How Arup’s timber office addresses fire safety

Arup timber office
The five-storey Charlton WorkStack has a CLT frame

A timber-framed industrial building designed by Arup shows that sustainability and fire safety can go hand in hand, write Judith Schulz and Simon Bateman.

Although demand for office space in UK cities is higher than before the pandemic, high rates for residential rent have been slowly forcing industry further and further out. However, this becomes unsustainable for many people who cannot afford – or don’t want – to relocate.

A solution to this problem is the WorkStack: a distinctive five-storey workspace structure that uses a cross-laminated timber (CLT) frame, and is the first of its kind in this building type in the UK.

Designed by Arup, dRMM and Webb Yates for the Greenwich Enterprise Board (GEB), the WorkStack maximises sustainable material choices, enabled through a bespoke performance-based fire safety strategy. In London, the Charlton WorkStack is already used by local businesses.

Material choices to reduce emissions 

The CLT structure uses a renewable resource, replacing traditional materials such as concrete or steel. By exposing the eye-catching timber frame, the project team also reduces the need for finishes, further reducing the embodied carbon footprint of the structure by ‘building less’. This has the added benefit of enhancing occupant wellbeing, given interactions with natural materials are associated with improved mental health.

The use of timber contributes significantly to the building’s A rating under the Structural Carbon Rating Scheme. The project falls 44% below the RIBA 2030 embodied carbon targets for whole life carbon, and 21% less than LETI 2030 design targets.

Tailored fire safety measures

Nonetheless, the choice of timber – a combustible material – came with the need for enhanced safety considerations, with fire safety fully integrated into the design of the project, from conceptualisation through construction into operation.

The fire safety strategy seen in the WorkStack is informed by Arup’s history in delivering timber buildings globally, alongside involvement in independent research and testing of the fire performance of mass timber.

In addition, the project team worked closely with the London Fire Brigade and regulatory authorities to develop a design approach that speaks to the building’s location, specific geometry and user profiles to maximise fire safety.

The building has a tailored multi-layered fire strategy with enhanced provisions for firefighter access (Arup)

The resulting fire strategy comprises multi-layered fire protection measures tailored to the WorkStack. These include a smoke ventilation system with bespoke performance criteria defined for this development, demonstrated through computational fluid dynamics (CFD) software analysis, and enhanced provisions for firefighter access to enable rapid firefighting intervention, both from the outside, and from the inside supported by a dry riser.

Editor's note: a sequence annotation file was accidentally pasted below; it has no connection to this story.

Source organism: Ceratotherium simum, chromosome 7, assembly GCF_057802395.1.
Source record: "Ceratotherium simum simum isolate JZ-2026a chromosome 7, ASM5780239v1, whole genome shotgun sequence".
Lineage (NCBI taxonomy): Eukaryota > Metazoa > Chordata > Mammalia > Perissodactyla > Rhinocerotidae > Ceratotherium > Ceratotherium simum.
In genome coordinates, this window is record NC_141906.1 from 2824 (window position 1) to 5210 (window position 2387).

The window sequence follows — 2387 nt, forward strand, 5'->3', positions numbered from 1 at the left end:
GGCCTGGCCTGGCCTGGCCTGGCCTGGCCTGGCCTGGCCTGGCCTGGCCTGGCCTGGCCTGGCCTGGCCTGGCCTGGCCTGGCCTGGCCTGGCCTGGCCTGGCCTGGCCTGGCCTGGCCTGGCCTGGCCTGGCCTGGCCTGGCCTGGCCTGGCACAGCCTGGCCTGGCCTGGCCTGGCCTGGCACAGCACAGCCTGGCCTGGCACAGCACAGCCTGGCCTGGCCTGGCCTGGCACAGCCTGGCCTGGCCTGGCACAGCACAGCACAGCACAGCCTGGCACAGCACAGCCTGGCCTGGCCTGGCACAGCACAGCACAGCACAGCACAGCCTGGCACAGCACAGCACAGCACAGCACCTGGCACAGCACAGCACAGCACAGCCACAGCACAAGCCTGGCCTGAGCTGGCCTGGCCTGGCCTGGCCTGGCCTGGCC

The design carefully considered and controlled the location and extent to which combustible materials are exposed and set stringent fire safety performance criteria for the CLT panels, the structural connections, and other systems that need to interface with the CLT panels, such
as fire doors and fire dampers.

Large-scale testing

The arrangements in this building resemble those found in residential buildings that are internally highly subdivided, but without the sleep risk occupancy. Other commercial and light industrial buildings typically have large open plan arrangements.

To expand knowledge of building safely with timber, Arup, in collaboration with Imperial College London and CERIB – a fire test facility in France – conducted a series of experiments, called CodeRed.

A 380 sq m size combustible test compartment representing an office of approximately 40 people allowed Arup to study how fires and spread in larger spaces and explore the effectiveness of protective features on fire dynamics. Arup uses these results to drive numerical modelling of the fire behaviour of exposed timber.

The WorkStack’s fire safety design considers systems that need to interface with the CLT panels, such as fire doors and fire dampers (Arup)

For Charlton WorkStack, compartments are comparatively small, as loadbearing walls separate the rental units, which are designed as separate compartments. There are generally three compartments per floor, subdividing the building much more than in a traditional building configuration, helping to limit fire spread.

External walls are encapsulated in non-combustible materials so that the loadbearing mass timber structure is used within the bounds for which its performance has been evidenced through testing and analysis. The ground floor and higher-risk plant rooms are also constructed from non-combustible materials.

Charlton WorkStack is a prototype future urban industrial building, helping to solve social challenges through imaginative architecture and multidisciplinary engineering. It is proof that sustainability and safety can go hand in hand, laying the foundations for further adoption of mass timber construction.

Judith Schulz is director for fire safety engineering and Simon Bateman is senior engineer for structural engineering at Arup.

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